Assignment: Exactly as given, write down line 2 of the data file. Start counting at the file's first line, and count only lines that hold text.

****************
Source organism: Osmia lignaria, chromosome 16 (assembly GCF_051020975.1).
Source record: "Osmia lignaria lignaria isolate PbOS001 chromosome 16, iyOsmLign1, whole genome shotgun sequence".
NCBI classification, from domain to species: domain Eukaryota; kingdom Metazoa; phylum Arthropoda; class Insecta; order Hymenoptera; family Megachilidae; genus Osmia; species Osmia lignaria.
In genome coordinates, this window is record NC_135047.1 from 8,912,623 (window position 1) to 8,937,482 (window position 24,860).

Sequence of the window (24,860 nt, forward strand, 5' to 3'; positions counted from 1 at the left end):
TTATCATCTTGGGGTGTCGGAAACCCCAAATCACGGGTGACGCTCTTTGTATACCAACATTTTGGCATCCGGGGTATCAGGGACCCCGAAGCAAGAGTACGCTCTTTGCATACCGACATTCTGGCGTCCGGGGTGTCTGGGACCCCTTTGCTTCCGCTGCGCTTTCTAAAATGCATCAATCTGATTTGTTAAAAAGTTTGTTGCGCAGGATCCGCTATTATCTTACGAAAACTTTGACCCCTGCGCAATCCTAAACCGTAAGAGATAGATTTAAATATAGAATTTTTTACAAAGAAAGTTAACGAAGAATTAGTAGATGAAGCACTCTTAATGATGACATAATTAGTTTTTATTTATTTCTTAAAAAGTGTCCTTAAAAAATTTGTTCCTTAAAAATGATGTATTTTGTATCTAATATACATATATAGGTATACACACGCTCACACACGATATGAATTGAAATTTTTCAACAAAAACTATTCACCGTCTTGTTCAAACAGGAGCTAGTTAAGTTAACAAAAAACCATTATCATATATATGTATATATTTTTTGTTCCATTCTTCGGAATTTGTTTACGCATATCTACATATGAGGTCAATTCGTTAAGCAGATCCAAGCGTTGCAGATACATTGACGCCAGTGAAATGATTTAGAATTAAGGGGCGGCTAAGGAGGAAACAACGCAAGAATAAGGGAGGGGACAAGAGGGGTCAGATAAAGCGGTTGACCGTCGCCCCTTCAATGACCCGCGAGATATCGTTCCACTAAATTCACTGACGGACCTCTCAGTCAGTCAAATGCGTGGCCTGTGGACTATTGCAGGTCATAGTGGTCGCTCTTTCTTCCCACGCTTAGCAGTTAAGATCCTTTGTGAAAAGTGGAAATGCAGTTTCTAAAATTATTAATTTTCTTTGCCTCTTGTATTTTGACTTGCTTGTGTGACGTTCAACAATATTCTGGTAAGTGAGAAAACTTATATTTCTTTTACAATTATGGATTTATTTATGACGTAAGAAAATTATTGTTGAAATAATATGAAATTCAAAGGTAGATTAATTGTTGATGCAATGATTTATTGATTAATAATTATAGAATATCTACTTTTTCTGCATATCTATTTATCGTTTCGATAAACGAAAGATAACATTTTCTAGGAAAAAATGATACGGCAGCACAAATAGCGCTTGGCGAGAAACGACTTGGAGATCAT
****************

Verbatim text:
Source record: "Osmia lignaria lignaria isolate PbOS001 chromosome 16, iyOsmLign1, whole genome shotgun sequence".